Our longest and best day came towards the end of our stay. The weather, which had improved day on day was glorious. We set off with the intention of crossing the mountains twice and riding both east and west coasts. Our route over the hills began with a climb called The string. It’s an apt description of this ribbon of smooth tarmac that climbs for around a thousand feet before dropping into a wide-open valley.
There was little wind to aid our cause or prevent progress. It was all down to us to push the pedals accordingly and test ourselves on this long climb. On the initial slopes a red squirrel ran across the road, the first Michele had ever seen. Michele was finding her cycling legs and I was impressed with the determination with which she climbed this long and at times steep hill. It’s a case of knowing what you can do and riding accordingly and this is something that Michele excels at.
We climbed and climbed up this wide U-shaped valley between the mountains and I would occasionally shoot off the front to take pictures as we went. We were surrounded by high moorland with goat fell dominating the scenery once again. From the top you can stand and see both the east and west coast at the same time. On a day like today the mountains appear to continue forever in the distance whichever way you look. The joy of the downhill that followed was the perfect antidote to the effort to get over the col and for miles we rolled along effortlessly enjoying the views as we went. Taking a turning for Machrie, home of the most famous standing stones on Arran, we were soon at the coast.
We sat down to eat by the shore. The sea glistened in the sun, reflecting the clouds and the blue sky on its surface. There was hardly a ripple between us and the shore of Kintyre. People who passed by all waved, something that happened everywhere we went. The light today was special, giving a rare clarity to the vista. The shore was composed of round boulders of white and black, like big billiard balls, giving the impression that they had been placed there by hand.
We sat and talked, relaxed and ate. The next fifteen miles followed the shore whilst remaining almost entirely flat. We rode quietly, captivated by the view whichever way we turned to look. The predicted breeze that began to slowly build would now help us on our way and when it arrived we cruised without a care in the world. A few cars passed by but like all those before them they were polite and gave us a wide berth. We were both entranced by the scenery and the warmth that had surprised us made this a special day to be riding a bike.
On we rode passing occasional villages but mostly just riding silently along as the scenery seemed to roll past us. It was effortless and left me feeling as though I was stationary and the world was moving. Michele was in her element. She had never cycled anywhere that compared to this. On arriving in Lochranza we bought a coffee, walked down to the shore and Michele went to inspect the large jellyfish that had come ashore. They were another first for her and she was astounded at them.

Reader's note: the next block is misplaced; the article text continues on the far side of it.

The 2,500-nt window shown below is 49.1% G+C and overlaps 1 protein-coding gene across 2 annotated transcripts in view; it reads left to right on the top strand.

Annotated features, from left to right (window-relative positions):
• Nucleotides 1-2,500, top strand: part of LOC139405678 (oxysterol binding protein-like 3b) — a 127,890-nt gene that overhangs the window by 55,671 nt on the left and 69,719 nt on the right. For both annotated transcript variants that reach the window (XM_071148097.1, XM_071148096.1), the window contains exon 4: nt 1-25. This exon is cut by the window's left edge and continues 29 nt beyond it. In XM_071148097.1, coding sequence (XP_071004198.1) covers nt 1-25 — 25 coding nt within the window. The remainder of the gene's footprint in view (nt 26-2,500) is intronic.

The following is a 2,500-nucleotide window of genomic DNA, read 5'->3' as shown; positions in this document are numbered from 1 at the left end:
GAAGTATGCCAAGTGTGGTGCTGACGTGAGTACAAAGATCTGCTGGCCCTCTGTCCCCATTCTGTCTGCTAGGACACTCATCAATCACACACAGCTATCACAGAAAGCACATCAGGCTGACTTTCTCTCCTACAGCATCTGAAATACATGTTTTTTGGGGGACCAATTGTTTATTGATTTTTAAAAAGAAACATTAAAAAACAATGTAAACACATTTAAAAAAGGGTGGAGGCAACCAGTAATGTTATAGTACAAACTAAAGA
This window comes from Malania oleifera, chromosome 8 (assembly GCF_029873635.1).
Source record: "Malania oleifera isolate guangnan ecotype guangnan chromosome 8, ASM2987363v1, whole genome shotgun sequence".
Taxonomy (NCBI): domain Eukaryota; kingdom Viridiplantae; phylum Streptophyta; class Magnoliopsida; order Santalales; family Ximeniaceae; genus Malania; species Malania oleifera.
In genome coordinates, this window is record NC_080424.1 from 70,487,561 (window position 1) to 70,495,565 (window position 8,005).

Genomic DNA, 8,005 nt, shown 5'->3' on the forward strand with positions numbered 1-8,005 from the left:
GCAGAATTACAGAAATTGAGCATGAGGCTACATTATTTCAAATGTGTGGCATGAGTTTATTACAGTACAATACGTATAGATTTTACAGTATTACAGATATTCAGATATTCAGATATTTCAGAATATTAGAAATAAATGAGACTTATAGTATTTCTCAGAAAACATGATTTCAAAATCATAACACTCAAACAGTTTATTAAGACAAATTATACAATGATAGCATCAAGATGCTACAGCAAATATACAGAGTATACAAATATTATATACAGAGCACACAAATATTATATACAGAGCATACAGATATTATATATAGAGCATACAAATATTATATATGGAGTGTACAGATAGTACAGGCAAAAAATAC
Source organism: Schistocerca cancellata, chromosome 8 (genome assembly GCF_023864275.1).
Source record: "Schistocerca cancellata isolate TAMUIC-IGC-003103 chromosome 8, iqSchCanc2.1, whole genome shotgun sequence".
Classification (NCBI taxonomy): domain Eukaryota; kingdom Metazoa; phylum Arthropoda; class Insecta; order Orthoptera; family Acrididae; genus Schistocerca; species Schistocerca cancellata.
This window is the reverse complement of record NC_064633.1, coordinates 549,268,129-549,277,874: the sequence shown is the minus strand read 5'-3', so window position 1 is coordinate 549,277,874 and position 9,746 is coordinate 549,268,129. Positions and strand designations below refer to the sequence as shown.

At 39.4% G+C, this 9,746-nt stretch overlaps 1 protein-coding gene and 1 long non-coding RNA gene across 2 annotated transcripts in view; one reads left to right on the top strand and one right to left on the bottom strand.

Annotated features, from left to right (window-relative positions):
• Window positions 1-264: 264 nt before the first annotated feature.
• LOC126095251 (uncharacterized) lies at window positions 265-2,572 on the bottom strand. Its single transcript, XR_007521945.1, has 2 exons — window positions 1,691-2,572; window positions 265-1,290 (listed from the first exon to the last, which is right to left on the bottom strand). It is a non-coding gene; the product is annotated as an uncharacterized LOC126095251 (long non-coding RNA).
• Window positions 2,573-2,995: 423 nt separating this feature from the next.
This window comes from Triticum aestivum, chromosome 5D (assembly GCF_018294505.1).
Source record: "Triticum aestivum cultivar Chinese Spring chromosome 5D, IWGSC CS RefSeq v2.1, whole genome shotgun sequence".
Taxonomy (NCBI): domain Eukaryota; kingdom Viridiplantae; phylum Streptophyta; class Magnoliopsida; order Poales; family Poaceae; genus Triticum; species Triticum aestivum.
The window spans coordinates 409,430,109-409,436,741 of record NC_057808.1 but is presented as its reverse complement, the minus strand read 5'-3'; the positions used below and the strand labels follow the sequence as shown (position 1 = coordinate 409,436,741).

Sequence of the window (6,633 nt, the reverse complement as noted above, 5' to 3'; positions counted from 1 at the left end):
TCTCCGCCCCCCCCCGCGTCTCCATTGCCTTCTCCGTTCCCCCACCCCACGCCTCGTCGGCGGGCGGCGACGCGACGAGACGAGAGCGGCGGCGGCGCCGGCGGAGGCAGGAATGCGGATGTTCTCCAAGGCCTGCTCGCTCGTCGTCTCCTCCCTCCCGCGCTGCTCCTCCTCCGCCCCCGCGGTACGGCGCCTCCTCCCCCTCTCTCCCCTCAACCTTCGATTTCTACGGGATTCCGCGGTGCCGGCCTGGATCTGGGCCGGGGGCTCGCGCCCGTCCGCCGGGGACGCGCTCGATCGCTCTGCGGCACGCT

It was the moment of truth. We had another pass to climb over in order to get back to Brodick. Michele looked a little glum at the thought. I initially tried used distraction techniques by pointing out the red deer as we went and the castle on the shore. We rode past the distillery where Arran whiskey is made and that gave us a plan for another day. We had to do a tour of that before we left or we would regret it. We would come on the bus and spend the day here.
Meantime we had reached the hill. It’s a long drag and Michele wasn’t convinced that it wouldn’t be as tough as The String. It wasn’t and after a long steady climb we reached the col. On our right the jagged teeth of granite ridges took the form of a giant man lying down and gazing skywards. All the while the sun warmed us and Michele said it was the best cycle ride she had ever done.
Since my last visit here the road has been re-surfaced and we rolled all the way back the east shore where a flat road led us home. there was still a seal sitting on the rocks where we had seen them several days ago and only the midges that began to gnaw at us when we stopped drove us back to our small abode.
So there’s a small taste of Arran. No wonder it’s such a popular destination for cyclist. We saw hundreds during our stay and at times they almost outnumbered the cars on the island. I should say thank you to Michele for making this a special week, one I shall remember for its beauty, simplicity and joy. Why not go and try it for yourselves?
View the lovely cottage we stayed at here: http://www.littlewellingtonia.com